— IN EUROPE —
You’re no stranger to Europe. You’ve visited the most popular cities, perhaps even cruised around Italy and the Greek Isles. Now, you’re looking for something more in-depth and culturally focused. Many of your friends have taken a river cruise and come back raving about the wonderful time they had. They even recommended you go as well. So here you are.
So where do you start?
Deciding which river you would like to experience is a great starting point.
Here’s a quick rundown on what you can expect on each river:
Flowing northward from the Alps in Switzerland to the North Sea, the Rhine is home to the highest density of castles in Europe. It flows through at least four European countries: Switzerland, Austria, Germany, Liechtenstein, France, and the Netherlands. Most routes sail between Amsterdam and Basel while others include the tributaries of the rivers Main and Moselle.
This is a perfect choice for a first-time river cruiser looking for a mix of romantic castles, verdant valleys, and charming European villages. Highlights of the Rhine and its tributaries include Rudesheim, the Rhine Gorge, Strasbourg, and the famous medieval city of Heidelberg to name a few.
The second-longest river in Europe, the Danube river rises in the Black Forest in southwest Germany, traversing six countries towards the Black Sea in Romania. For river cruises, the Danube is divided into 2 cruising areas: The Upper Danube with ships sailing between either Passau, Regensburg or Nuremberg in Germany and Budapest, Hungary. The Lower Danube cruises will take you between Budapest and the Black Sea, passing through the towering cliffs of the Iron Gates Gorge that divide Serbia and Romania. Both the Upper and Lower Danube routes are 7 days long. Combine them both, and you have a spectacular 14-day experience. Highlights on this cruise include the Imperial cities of Budapest and Vienna and other favorites such as Linz, Melk – known for its Benedictine Monastery, the impressive Wachau Valley, and Bratislava, home to the coronation of 11 Hungarian Kings.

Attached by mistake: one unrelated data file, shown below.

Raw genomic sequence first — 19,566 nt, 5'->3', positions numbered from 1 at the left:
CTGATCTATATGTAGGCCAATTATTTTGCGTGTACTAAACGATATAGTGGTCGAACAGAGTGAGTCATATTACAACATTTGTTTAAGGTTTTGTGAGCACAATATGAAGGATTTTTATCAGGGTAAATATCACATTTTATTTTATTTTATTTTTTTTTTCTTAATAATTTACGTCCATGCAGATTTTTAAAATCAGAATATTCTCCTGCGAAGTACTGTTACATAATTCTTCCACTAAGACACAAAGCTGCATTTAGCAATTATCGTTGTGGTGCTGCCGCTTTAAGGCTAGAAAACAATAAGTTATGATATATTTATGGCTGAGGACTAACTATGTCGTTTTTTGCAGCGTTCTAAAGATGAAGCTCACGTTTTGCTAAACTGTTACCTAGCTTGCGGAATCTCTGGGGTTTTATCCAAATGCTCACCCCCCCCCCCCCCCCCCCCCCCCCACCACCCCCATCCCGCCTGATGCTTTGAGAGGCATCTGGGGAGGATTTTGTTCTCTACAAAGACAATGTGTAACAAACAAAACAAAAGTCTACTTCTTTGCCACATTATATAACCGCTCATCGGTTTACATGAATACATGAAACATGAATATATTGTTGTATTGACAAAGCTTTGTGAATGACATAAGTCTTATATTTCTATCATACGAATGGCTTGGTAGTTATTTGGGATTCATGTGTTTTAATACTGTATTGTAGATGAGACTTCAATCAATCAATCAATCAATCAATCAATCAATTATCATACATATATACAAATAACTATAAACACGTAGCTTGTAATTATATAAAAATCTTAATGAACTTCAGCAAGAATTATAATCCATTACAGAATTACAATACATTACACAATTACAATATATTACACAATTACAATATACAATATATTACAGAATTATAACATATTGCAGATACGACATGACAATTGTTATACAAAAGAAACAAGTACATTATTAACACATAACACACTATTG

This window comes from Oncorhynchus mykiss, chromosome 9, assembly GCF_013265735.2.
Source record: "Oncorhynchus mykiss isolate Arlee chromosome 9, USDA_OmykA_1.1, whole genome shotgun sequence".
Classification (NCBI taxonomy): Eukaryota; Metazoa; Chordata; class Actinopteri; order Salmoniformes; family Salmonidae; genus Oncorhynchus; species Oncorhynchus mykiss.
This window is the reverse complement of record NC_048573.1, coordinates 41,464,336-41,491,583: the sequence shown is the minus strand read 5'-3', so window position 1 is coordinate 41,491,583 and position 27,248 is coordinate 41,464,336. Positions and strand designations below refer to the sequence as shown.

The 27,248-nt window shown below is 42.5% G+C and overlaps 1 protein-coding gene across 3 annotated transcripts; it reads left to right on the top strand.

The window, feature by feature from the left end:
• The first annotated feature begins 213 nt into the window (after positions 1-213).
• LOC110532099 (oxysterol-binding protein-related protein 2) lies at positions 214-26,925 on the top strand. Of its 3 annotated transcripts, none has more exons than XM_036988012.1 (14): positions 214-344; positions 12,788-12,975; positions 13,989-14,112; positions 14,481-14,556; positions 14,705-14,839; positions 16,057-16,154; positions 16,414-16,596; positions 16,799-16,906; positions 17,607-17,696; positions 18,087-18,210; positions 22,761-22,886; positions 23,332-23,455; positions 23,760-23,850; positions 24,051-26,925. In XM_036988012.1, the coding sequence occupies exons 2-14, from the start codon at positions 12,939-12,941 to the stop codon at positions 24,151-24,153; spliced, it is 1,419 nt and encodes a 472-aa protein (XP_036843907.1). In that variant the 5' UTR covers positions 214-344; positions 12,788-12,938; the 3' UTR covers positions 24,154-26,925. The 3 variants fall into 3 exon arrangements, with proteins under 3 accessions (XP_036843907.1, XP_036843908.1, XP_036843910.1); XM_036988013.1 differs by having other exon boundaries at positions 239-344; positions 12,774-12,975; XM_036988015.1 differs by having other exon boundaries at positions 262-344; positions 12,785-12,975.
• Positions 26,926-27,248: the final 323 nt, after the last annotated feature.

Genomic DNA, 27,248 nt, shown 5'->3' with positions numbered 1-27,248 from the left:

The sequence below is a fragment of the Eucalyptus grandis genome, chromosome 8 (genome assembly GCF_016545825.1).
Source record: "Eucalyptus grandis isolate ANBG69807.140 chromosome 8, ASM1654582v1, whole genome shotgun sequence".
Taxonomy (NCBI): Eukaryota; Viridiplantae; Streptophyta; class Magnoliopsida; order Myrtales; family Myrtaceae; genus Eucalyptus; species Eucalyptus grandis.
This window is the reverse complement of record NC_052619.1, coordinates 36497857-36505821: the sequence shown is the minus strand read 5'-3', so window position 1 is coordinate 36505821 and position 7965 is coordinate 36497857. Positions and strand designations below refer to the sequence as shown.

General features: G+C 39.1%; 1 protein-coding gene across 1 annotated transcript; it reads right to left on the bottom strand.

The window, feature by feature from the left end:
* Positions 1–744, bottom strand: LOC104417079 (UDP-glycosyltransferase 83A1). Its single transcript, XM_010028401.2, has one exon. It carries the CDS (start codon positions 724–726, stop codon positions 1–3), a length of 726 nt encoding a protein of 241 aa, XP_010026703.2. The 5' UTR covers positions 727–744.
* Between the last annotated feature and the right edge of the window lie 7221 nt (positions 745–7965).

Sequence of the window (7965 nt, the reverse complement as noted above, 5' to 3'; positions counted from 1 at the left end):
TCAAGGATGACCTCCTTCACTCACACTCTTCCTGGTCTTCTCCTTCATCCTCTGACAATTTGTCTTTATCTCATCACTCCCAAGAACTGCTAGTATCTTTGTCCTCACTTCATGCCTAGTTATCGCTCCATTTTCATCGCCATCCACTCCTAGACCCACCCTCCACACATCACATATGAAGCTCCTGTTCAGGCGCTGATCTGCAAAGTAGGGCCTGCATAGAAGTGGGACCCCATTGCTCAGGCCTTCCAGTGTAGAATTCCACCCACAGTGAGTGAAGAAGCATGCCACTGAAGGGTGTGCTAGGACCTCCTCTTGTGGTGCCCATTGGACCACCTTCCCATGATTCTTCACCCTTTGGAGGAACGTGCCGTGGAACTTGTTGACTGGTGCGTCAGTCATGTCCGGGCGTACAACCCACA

The Elbe river is very tricky to cruise on. Often plagued by shallow waters in the past, many cruise lines decided to pull out. There are still a couple of options for this river, however. Most itineraries sail between Berlin and Prague, despite neither of these cities being located on the Elbe. A short cruise on the Vlatava from the Czech capital Prague will get you onto the Elbe before veering onto the Havel Canal towards Berlin, its final destination. Highlights on this river include German towns Dresden, Wittenberg, and Meissen.
Great food and great wine await anyone who chooses to cruise through the lavender-peppered fields of southwestern France. Most cruises on the Rhône sail between Arles and Lyons, with some venturing further north along the Saone river. With a mild climate in the spring and fall, it’s hard to find a bad time to take a cruise on this river. The best time to travel to Provence is when the lavender fields are vibrant from the end of June until August. Highlights on this trip include the Papal Palace at Avignon, the asylum where Van Gogh stayed in St. Remy, truffle hunting in the Luberon, and a visit to Lyon, the gastronomical center of France.